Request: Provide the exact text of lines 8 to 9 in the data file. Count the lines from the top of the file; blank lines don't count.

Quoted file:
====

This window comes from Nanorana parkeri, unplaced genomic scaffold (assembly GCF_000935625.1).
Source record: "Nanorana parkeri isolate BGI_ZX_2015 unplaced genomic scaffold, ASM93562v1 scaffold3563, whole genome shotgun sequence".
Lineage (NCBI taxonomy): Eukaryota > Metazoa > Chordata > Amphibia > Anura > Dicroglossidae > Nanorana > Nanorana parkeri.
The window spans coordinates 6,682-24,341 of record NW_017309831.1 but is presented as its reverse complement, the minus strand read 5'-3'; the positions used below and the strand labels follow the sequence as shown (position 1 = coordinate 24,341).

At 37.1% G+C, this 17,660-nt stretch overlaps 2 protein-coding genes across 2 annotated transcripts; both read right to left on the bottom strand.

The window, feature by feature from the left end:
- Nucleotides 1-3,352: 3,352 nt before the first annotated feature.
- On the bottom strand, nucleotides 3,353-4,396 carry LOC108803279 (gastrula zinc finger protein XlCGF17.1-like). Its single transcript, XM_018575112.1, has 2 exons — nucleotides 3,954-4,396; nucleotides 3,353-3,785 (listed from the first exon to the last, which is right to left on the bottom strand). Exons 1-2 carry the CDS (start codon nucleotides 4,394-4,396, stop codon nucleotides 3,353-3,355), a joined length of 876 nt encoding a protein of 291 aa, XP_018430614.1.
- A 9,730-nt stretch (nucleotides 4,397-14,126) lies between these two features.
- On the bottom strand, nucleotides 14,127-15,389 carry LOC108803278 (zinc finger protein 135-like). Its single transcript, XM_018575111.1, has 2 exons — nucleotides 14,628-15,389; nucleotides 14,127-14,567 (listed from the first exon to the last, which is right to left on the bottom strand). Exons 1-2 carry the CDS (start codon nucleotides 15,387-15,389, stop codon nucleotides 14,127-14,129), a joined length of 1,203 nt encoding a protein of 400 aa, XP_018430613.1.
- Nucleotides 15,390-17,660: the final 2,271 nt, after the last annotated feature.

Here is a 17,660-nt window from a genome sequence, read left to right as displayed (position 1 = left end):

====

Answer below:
- On the bottom strand, nucleotides 3,353-4,396 carry LOC108803279 (gastrula zinc finger protein XlCGF17.1-like). Its single transcript, XM_018575112.1, has 2 exons — nucleotides 3,954-4,396; nucleotides 3,353-3,785 (listed from the first exon to the last, which is right to left on the bottom strand). Exons 1-2 carry the CDS (start codon nucleotides 4,394-4,396, stop codon nucleotides 3,353-3,355), a joined length of 876 nt encoding a protein of 291 aa, XP_018430614.1.
- A 9,730-nt stretch (nucleotides 4,397-14,126) lies between these two features.